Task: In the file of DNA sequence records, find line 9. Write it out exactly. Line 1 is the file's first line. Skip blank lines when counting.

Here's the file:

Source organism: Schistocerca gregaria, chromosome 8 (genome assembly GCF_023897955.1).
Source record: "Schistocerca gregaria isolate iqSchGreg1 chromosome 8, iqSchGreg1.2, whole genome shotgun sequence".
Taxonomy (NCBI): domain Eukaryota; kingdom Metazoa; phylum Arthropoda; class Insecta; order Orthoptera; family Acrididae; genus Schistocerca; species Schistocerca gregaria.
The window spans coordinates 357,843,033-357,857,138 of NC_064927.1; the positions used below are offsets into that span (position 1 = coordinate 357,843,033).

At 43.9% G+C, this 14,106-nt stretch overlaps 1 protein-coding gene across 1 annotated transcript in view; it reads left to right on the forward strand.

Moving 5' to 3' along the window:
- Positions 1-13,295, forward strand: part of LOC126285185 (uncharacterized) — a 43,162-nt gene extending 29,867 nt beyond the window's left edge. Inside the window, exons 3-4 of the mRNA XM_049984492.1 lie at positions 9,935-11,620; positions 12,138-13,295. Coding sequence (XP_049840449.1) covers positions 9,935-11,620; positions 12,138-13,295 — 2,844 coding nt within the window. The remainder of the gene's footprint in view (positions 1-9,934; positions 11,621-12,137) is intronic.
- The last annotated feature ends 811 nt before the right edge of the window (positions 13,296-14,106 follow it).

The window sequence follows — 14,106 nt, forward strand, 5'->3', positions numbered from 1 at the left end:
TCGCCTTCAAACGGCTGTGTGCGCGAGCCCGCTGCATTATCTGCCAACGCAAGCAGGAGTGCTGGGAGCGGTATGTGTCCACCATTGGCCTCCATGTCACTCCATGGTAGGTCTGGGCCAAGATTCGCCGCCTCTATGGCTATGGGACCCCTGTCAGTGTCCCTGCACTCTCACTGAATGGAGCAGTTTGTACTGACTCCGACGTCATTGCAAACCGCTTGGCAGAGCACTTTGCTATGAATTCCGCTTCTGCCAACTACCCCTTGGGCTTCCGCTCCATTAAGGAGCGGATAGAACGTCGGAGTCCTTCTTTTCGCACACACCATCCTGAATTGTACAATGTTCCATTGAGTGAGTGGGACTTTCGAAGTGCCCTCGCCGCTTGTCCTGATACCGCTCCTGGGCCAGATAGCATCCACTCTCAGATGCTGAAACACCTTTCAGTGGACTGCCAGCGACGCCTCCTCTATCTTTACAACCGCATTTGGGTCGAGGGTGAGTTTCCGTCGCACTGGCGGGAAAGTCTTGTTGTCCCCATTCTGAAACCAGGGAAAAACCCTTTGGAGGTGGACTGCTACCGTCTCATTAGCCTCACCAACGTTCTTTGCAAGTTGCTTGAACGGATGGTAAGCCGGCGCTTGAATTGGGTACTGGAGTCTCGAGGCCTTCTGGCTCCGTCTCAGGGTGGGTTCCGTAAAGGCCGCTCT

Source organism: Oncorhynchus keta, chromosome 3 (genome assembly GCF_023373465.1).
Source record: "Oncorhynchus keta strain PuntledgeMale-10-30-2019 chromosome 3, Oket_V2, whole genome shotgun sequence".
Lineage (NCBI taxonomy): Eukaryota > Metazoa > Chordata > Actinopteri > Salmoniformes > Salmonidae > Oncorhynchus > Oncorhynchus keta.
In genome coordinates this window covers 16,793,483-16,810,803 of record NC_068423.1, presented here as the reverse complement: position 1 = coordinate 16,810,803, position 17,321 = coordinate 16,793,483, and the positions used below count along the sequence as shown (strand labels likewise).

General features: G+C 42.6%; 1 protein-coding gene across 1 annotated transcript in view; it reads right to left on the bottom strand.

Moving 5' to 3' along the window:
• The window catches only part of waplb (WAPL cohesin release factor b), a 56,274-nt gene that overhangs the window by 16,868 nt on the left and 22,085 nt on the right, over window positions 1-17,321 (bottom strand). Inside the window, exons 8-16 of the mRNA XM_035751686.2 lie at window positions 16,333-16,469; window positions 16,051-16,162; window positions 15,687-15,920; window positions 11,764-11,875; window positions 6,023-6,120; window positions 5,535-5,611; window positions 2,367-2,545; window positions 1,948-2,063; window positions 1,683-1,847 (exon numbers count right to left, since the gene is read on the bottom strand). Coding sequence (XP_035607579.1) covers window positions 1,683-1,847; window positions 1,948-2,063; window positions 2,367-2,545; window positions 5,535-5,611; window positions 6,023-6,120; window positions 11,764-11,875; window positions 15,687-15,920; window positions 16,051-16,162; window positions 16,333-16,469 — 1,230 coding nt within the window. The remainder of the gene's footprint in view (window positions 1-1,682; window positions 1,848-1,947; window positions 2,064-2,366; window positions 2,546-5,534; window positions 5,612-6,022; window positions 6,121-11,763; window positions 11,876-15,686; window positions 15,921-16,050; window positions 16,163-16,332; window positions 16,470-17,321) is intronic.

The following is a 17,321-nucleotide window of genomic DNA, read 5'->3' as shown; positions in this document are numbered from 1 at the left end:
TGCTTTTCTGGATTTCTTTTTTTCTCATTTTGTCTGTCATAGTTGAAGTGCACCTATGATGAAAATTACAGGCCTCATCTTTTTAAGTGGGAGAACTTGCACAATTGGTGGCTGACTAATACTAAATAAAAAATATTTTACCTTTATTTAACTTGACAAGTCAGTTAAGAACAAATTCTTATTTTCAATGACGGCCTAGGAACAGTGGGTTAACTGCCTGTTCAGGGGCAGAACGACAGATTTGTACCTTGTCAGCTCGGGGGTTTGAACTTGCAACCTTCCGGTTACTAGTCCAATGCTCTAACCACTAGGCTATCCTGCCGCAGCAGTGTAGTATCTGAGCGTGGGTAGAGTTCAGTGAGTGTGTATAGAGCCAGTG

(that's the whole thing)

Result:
The window sequence follows — 14,106 nt, forward strand, 5'->3', positions numbered from 1 at the left end: